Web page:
This can build an interesting picture. For example, if you have a school that takes tons of new(ish) to English learners in Year 10, what does this say about a) the expectations of these learners for GCSEs within 2 years’ time b) the motivations of the school? There’s no clear answer, but these type of questions can shape your impression of the school. Is it a bums-on-seats-cash-cow? Is it inclusive while other schools around it are elitist? Who knows, but learning more about the student profile can help you decide!
6 What CPD opportunities related to EAL are offered both in-department and for all staff at the school?
It’s super important that all staff receive CPD related to EAL. That might mean subject teachers learn about strategies for supporting EAL learners, admissions staff might be properly trained to undertake/support with screening and placement, EAL teachers should know about the profile of learners and other needs they may have (and the interplay between these and EAL provision), SLT need to know about crossover qualifications for English Language Teachers to help with hiring practices, etc. So, what’s offered? What EAL training has been offered over the last X years?
Also, will you be expected to deliver whole-school INSETTs on EAL? Worth knowing. This wasn’t a prerequisite in my last role, but sometimes things just default to you (or you feel compelled to take these things on for whatever reason).
7 How do you feel about /What’s the school policy on translanguaging?
Again, this helps with gauging the overall school ethos, attitude to multilingualism, underlying linguistic elitism, etc.
IMO I think it’s too easy to say there is one answer for this. In doing so, I’d be passing judgement on your values as a teacher and language learner and how your experiences have contributed to your own views on how best to teach an additional language.
Personally, if a school were to preach about ‘English-only in the classroom’ and deny learners use of their full linguistic repertoire during the learning process, that wouldn’t be the environment for me. Indeed, this was quite a hard line from our senior leadership team in my previous role and it’s tricky to manage that day-to-day when you’re at odds with it.
However, I’m not saying you have to seek a certain answer to this question from your prospective school. Perhaps consider your own views on the topic first, read current lit, and see how well the school’s ethos aligns with your thinking.
Bear in mind – you can always subvert ‘English-only’ policies in the classroom and stuff like that once you’re behind closed classroom doors, so the overt policy of the school isn’t necessarily a be-all-and-end-all.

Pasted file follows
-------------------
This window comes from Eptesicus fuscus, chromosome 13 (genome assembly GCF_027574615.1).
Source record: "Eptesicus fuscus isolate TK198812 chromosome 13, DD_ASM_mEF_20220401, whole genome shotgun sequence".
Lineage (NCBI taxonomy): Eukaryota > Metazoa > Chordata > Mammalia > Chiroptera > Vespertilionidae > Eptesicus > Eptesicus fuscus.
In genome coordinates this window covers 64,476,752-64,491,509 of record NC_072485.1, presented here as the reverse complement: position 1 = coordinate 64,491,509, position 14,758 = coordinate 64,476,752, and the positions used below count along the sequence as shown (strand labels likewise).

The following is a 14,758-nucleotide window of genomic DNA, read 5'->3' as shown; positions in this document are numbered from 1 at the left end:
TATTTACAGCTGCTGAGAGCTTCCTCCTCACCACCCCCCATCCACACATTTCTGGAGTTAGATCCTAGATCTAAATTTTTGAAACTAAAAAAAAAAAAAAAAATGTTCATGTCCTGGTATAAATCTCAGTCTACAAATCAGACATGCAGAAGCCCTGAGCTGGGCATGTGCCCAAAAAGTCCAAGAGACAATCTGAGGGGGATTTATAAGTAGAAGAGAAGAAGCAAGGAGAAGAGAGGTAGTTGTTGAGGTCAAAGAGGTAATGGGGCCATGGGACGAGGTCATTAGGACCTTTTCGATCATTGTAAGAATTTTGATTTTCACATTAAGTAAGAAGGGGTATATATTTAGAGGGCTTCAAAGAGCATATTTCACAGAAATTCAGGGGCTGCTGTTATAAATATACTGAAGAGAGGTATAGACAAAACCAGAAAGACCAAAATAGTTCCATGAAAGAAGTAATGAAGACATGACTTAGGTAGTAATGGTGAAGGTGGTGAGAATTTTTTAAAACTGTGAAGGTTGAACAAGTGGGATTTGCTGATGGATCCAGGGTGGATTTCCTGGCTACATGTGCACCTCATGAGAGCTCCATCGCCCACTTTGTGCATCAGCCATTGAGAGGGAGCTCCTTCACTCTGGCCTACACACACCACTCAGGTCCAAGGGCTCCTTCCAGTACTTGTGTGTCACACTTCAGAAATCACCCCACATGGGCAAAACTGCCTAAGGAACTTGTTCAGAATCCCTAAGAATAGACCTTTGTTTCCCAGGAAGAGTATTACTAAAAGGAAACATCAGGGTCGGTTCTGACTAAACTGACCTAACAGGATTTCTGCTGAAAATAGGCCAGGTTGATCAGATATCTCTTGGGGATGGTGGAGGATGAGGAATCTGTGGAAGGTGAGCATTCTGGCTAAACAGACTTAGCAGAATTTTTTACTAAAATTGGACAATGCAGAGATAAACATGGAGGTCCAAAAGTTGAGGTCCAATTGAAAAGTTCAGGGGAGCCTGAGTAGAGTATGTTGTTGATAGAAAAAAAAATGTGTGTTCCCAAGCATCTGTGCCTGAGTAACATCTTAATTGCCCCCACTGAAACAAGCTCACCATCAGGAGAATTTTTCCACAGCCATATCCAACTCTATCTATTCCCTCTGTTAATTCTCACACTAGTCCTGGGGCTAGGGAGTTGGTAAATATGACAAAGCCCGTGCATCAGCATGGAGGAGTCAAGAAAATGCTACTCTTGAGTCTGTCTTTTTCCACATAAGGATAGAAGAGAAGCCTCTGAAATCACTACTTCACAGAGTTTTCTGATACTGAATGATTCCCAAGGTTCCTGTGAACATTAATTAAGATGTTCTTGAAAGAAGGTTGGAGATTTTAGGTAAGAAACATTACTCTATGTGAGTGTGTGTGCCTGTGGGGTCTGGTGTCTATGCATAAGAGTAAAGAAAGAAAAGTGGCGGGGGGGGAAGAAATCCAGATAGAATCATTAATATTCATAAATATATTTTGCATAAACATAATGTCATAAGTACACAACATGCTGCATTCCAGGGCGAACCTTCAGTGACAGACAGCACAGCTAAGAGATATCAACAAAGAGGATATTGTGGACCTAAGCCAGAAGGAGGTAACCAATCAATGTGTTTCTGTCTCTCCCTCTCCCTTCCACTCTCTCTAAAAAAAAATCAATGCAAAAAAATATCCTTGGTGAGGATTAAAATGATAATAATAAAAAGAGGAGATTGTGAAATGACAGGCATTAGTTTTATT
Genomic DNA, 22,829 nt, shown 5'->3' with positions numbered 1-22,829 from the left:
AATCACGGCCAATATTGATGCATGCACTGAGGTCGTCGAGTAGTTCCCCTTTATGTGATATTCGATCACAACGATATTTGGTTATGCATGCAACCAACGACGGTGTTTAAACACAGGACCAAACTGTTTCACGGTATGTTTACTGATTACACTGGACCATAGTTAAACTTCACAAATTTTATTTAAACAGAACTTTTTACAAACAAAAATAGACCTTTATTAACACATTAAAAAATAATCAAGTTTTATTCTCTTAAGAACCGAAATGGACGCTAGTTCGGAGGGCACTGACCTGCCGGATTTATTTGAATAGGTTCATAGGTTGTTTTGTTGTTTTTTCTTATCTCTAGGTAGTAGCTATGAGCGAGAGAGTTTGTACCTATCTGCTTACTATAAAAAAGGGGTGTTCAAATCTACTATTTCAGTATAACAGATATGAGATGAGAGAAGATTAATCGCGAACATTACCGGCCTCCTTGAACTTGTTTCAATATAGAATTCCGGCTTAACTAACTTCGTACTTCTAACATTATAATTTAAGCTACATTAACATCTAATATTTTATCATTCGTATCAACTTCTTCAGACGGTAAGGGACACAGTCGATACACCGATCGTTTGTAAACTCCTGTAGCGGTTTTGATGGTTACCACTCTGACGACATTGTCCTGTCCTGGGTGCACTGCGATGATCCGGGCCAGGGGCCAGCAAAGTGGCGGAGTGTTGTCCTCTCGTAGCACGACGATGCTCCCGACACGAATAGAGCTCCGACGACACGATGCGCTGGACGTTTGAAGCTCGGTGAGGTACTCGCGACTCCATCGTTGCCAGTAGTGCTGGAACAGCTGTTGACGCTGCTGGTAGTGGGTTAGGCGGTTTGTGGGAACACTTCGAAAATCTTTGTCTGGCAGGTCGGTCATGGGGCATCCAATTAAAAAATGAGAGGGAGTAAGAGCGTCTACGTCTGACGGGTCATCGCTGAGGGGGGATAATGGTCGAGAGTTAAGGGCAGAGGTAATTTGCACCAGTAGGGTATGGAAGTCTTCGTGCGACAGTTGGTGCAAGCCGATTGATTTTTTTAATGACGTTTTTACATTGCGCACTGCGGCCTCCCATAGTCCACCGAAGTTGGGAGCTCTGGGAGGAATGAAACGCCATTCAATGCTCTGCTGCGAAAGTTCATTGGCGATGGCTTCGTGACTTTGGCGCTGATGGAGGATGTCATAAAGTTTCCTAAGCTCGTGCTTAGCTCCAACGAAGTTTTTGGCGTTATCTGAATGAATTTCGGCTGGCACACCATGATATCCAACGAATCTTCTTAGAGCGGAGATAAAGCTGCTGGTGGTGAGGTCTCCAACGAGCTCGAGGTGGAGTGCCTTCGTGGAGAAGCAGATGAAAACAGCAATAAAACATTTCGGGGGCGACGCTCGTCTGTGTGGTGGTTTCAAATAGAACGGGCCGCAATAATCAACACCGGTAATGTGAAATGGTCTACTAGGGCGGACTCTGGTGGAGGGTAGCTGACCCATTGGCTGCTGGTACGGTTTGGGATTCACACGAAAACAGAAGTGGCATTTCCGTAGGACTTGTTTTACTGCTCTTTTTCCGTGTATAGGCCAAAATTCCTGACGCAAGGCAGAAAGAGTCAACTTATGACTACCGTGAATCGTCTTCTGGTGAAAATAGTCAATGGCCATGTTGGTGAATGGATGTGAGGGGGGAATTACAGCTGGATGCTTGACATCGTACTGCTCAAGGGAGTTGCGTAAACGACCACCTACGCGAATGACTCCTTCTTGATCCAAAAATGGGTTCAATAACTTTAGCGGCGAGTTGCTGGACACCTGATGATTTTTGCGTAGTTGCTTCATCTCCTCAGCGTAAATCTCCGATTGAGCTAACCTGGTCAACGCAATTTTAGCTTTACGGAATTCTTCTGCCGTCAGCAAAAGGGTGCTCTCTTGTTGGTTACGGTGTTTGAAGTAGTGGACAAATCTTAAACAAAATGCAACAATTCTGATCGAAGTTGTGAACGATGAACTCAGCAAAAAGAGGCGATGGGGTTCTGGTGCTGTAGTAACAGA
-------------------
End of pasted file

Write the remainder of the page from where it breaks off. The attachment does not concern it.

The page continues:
Well done, Pete. Damage your chances of employment by sounding renegade, why don’t you…!
8 Do the departments in your school have designated EAL advocates among the subject teachers?
I mean, there might not be a need for this in small schools – it might not be entirely relevant. Still, it would be nice to think that schools have designated ‘go-to’ members of whatever department to work on embedding strategies, share best practice, stay research-informed on EAL, etc. if you haven’t worked at an international school before, you’ll come to realise that most people have about 20 roles. It’s never ‘Joe Bloggs, Maths Teacher’, it’s always ‘Joe Bloggs, Maths Teacher, KS3 Maths Lead, Excellence Coordinator, Extra-Curricular Sports Lead, SEN Liaison Officer, Dept Tea Maker, Duke of Edinburgh Bronze Award Walker (at the back of treks), etc’. So the chances of a Dept having a go-to for EAL is pretty high (read: not high).
We had one for Science, and only Science. And he was self-designated to the role just out of necessity. It made a MASSIVE difference to everyday practice, so if the school don’t have them, ask why not!
9 What experience do the Senior Leadership Team have regarding EAL teaching/learning?
I’ve just come from a school in which the EAL experience of senior leaders was a real mixed bag. It can be a real challenge in such a context to get your message across and to really be heard. So, grill your prospective employer on their experiences in EAL. That includes your immediate line manager. It’s up to you what you’re looking for. Personally, if a member of SLT ever drops in a soundbite like ‘as subject teachers we are ALL language teachers’, that would be alarm bells for me! But if they say ‘… we SHOULD all be language teachers’ and recognize that there’s a long way to go regarding ‘getting EAL right’ in certain contexts, then hey – they might have perspective on the topic!
Here’s a list of other general topics you could ask about
• The budget for resources
• Existing subscriptions for the EAL Dept
• Affiliations/memberships with in the Dept for things like ELLSA (or similar groups in your region)
• EAL specific expectations for extra-curricular activities
• External qualifications that learners are trained for alongside/within EAL provision (FCE, IELTS)
• Opportunities/expectations to teach IGCSE ESL or IB English B
• Whole organization EAL policies, if your school is with one of the transnationals like Cognita, Nord Anglia, etc.
That’s a start anyhow! Might give you some ideas. Any EAL specialists reading this – which other questions would you add?
All the best if you have an interview coming up!